Learn all about the characteristics of North Africa's major market

Algeria, the leading market in North Africa

Located at the point of convergence of three worlds: Mediterranean, Arabic and African, Algeria holds a strategic geographical position. Today it is the third largest economy in the Middle East and North Africa (MENA) zone. The main cities, agricultural land and industrial activity is concentrated in the North. To the South, the Sahara Desert is a region that abounds with natural resources and hydrocarbons. Algeria is undeniably a land of opportunity.

  • 44,6 million inhabitants (2022)
  • $3 638 GDP/capita (constant USD, 2022)
  • Literacy rate : 90.5%
  • 70% urban population
  • Official languages: Arabic and Tamazight. French is spoken by 11 million people and is used everywhere in the business world
  • Algerian dinar: €1 = 150.5 DA (May 2022)
  • 9.2% budget deficit
  • Inflation: 7,2%
  • Unemployment rate: 13.4%

Source: Algeria fact sheet, Business France

Main partner of Algeria: European Union

The EU accounts for 49.2% of Algerian imports and 68.3 percent of Algerian exports. In 2017, an Algerian-European cooperation programme was launched, entitled Pilot Actions Programme for Agriculture and Rural Development in Algeria (PAP-ENPARD-Algeria). Worth €20 million and funded in equal proportions by Algeria and the European Union, the programme aims to support the strategy to diversify the Algerian economy and revitalise rural territories through productive activities with the aim of increasing revenue and employment.

And yet the leading supplier to Algeria is China (16%), ahead of France (10.5%), Italy (9.4%), Spain (7.6%), Germany (6.6%), the USA (5.3%), Turkey (4%), Argentina (2.5%), the Republic of Korea (2.3%), and Brazil (2.2%).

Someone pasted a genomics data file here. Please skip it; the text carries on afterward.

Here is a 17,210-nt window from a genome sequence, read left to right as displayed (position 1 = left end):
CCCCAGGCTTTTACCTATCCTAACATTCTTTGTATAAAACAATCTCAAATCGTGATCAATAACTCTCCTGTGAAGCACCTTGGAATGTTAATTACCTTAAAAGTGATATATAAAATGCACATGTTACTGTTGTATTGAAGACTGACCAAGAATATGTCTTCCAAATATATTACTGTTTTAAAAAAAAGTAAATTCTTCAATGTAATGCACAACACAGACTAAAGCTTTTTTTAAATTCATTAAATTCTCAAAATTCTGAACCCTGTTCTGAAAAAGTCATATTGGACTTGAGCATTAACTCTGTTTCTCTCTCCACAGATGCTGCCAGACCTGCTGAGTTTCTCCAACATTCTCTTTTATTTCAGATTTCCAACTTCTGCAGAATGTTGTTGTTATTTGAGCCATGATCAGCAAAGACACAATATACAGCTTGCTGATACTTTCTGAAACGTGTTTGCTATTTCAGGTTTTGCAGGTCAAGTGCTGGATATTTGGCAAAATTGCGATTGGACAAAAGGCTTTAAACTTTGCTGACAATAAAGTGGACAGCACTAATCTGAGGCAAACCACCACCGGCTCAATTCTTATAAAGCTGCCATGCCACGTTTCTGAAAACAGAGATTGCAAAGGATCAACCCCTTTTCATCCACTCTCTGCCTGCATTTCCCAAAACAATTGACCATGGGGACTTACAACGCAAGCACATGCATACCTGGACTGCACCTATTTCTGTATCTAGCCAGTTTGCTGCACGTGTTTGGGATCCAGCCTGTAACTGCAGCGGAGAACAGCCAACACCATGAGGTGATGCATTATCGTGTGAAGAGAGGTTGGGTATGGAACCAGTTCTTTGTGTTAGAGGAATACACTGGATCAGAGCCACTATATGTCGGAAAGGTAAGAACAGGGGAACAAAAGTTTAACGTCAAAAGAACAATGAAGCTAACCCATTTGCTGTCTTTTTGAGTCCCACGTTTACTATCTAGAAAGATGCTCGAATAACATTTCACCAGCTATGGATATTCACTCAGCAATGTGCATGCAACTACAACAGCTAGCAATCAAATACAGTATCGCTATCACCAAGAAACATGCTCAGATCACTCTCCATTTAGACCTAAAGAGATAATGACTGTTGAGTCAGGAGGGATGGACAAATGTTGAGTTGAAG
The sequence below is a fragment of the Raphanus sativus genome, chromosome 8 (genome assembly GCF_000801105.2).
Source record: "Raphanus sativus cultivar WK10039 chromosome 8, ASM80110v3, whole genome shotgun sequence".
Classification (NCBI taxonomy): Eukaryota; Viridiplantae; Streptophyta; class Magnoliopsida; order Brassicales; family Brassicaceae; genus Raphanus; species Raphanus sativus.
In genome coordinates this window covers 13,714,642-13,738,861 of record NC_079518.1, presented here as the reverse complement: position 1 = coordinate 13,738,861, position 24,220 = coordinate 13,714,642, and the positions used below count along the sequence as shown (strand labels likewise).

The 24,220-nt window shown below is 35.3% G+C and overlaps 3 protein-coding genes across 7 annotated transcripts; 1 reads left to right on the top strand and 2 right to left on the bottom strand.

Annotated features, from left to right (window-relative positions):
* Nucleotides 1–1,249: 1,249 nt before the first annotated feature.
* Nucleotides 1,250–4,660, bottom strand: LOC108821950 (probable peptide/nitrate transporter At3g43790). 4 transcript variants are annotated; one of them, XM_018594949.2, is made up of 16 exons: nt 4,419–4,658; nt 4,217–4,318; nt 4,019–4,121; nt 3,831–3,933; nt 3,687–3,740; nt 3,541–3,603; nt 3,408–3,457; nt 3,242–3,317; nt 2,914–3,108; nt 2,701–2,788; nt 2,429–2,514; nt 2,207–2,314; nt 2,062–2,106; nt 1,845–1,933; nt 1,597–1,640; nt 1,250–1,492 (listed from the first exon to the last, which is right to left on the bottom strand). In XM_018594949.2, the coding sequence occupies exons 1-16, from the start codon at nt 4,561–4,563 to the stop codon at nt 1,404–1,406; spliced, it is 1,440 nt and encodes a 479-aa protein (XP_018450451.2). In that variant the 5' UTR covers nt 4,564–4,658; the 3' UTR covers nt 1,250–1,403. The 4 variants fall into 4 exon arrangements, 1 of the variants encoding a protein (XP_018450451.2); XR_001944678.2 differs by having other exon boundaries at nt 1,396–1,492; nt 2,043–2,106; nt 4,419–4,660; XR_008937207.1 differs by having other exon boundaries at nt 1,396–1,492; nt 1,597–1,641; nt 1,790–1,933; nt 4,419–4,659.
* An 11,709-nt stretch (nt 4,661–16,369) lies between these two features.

Algerian food and beverage market


  • Brazil
  • New-Zealand
  • France
  • Netherlands
  • Spain


  • Mauritania
  • Jordan
  • France
  • Turkey
  • Spain

Some important figures:

Algeria is the third largest importer of F&B within the african continent, with a total of 2 872 711 millions euros.

Food : 

  • The food market revenues amount to EUR 10,775 million in 2022.
  • The largest market segment is confectionery and snacks, with a market volume of €2,402 million in 2022.
  • In the food market, 1.8% of total revenue will be generated by online sales by 2022.

Beverage :

  • The revenue of the soft drinks market amounts to €1,886 million in 2022.
  • The largest market segment is carbonated soft drinks with a market volume of €1,383 million in 2022.
  • The revenue of the hot beverages market amounts to €2,642 million in 2022. The market is expected to grow at a CAGR of 0.61% per annum (2022-2025).
  • The largest market segment is coffee, with a market volume of €2,147 million in 2022.

Food accounts for an average of 42% of Algerian household spending, and mainly concerns relatively unprocessed basic products. Indeed, the government maintains the prices of staples such as sugar, seed oil, bread, semolina and bagged pasteurised milk at a low level by “administrating” their prices. This means that their consumption remains high. However, it should also be noted that the middle class is beginning to emerge, with higher demands relating to the quality, availability and practicality of products that it consumes. Meanwhile another even wealthier class is in search of more refined products with Algerian and Muslim characteristics.

The Algerian food sector could also develop much more quickly if modern distribution was itself sufficiently developed. While large and medium-sized firms are modernising, many small firms do not master processes, traceability, filling and packing, international standards or banking and tax procedures. Food industry firms must sometimes manage their own distribution networks themselves. They provide assistance to their wholesalers to enable them to acquire their equipment. For example, the cold chain is not secure in all sectors, and some ice cream firms provide their wholesalers with freezers.

Algeria’s leading goal today is to develop local production to increase its self-sufficiency in fast-moving consumer goods. Subsequently, and when this production complies with international standards, Algerian firms will be able to begin to export. Today there is demand in Europe for certain typically Algerian products, offering new opportunities to large Algerian groups which are ready to export.

For more than 15 years, Djazagro has been working for the benefit of Algerian food industry firms to enable them to find foreign suppliers of machinery and inputs who are ready and willing to support them in their growth.